Houdini 3 played on a 3.4 GHz real 16 core computer (~25MNodes+ in the starting position).
Cluster Rybka 4.1 played with approx. 110 GB 6pc Tbs and 64 cores.
The result: +4 -1 =1 for Houdini 3
Seemed that Houdini scaled very well on 16 cores.
The first two games were played without any opening, which was really not a good setup for Rybka.
So if we discard those 2 games, the result would have been +2 -1 =1 for Houdini 3
However, on 16 cores, on the TCEC computer, at stage # 1 and 2, both engines seems to be of comparable strength so far.
Any explanation to this disparity of results ?
On TCEC, they only use 5 man tablebase.
Maybe using 6-man tablebase with the cluster was not a good setup for a computer match ?
Also I have never been convinced by test suites as no engines would ever get to these positions and imo are pure tactics.
Just my take on things.
> I agree about test suites--they don't effectively show how the engines would play in games.
Where the engine gets to in a game is usually guided by a book or test suite and test suites are very useful for testing new moves in openings to give a fixed number of games with however many variations are being employed. In this way the resultant games can be used for tuning certain book lines. I'm not keen on using an engine without a book because there is no benefit where an opening line has proven track record.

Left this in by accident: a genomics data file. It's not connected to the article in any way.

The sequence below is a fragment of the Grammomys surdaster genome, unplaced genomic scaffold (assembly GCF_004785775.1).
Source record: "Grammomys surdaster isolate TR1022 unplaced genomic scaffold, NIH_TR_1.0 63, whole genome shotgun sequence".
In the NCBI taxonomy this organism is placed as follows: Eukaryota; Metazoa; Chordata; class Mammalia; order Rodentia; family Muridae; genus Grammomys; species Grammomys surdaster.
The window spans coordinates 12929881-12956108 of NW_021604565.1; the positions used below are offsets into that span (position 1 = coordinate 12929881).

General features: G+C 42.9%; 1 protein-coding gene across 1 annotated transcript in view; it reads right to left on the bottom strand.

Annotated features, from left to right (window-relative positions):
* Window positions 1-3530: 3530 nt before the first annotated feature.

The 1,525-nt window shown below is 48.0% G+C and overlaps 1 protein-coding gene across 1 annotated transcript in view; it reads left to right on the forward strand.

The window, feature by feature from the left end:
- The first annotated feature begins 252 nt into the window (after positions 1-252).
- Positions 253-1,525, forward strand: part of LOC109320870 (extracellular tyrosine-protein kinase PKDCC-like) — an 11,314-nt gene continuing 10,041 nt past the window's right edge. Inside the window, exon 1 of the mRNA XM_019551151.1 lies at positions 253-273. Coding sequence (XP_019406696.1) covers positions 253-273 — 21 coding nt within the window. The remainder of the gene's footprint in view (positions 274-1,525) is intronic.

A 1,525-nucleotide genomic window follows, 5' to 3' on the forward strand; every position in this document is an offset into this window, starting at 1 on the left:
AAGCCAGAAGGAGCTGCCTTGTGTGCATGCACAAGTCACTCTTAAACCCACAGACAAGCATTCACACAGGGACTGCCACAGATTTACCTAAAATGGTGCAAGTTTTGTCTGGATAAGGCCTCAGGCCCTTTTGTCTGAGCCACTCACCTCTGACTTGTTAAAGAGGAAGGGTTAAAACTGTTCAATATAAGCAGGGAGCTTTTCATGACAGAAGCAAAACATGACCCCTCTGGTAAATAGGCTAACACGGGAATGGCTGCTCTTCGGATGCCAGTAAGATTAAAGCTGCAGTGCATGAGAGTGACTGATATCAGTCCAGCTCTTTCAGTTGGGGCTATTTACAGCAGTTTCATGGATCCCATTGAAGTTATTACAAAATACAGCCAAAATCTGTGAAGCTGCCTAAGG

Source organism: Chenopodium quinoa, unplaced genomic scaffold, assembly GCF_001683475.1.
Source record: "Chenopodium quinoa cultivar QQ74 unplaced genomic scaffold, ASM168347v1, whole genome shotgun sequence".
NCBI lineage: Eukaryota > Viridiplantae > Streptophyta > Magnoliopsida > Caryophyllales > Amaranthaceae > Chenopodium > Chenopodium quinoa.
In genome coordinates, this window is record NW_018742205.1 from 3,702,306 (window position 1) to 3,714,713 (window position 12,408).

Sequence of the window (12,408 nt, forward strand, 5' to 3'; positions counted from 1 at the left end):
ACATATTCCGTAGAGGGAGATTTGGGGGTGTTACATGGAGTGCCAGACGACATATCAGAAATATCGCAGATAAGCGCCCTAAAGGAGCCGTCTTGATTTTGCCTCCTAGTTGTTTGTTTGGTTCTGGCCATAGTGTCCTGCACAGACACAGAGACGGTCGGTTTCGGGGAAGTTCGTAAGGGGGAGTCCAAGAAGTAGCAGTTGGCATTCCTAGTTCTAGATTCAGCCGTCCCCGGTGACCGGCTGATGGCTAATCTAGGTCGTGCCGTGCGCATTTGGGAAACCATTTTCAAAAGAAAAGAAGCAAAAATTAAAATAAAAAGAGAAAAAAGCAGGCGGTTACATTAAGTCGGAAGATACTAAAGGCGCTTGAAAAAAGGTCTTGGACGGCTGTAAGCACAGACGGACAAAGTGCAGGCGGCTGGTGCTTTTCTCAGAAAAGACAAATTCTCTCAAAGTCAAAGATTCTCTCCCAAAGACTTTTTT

My preference for engine testing is that opening lines should be contemporary and played as both sides. As far a I can tell, engines gain time on the time control using test suites just as they would do if using a book so no penalty there and takes out any randomness of book move selection.
Many moons ago in a chat with John Nunn about chess engines he thought to be fair that two games from the same position should be played obviously with each engine getting a game with each colour, now it is up to each individual to chose the opening line\lines ... I don`t know if JN has changed his opinion but it does stop an engine getting a bad position out of an opening book which it has no control over.
As an example and it is really only for my own interest I am running some tournaments from the positions below. Whatever engines I use in the tournaments they get to play each side of the position 4 times
1. e4 d5 2. exd5 Qxd5 3. Nc3 Qa5 4. d4 Nf6 5. Nf3 c6 6. Ne5 Be6 *
1. e4 Nf6 2. e5 Nd5 3. d4 d6 4. c4 Nb6 5. exd6 cxd6 6. a4 *
> they get to play each side of the position 4 times
I assume that here, you're taking into account multiprocessing randomness to see if there is a systematic tendency for a position to go one way or the other?
>I assume that here, you're taking into account multiprocessing randomness to see if there is a systematic tendency for a position to go one way or the other?
Yes .... I am always curious lets say in a 4 engine tournament which engine chooses what move, do they play an alternative next time round and at what point do they deviate.
It helps reach certain conclusions about positions that interest me these days and then you can run another tournament further down the opening line from a new start position.
As an example I came across http://www.youtube.com/watch?v=yPJeMrhL19w and around 8 Minutes 30 seconds into it you reach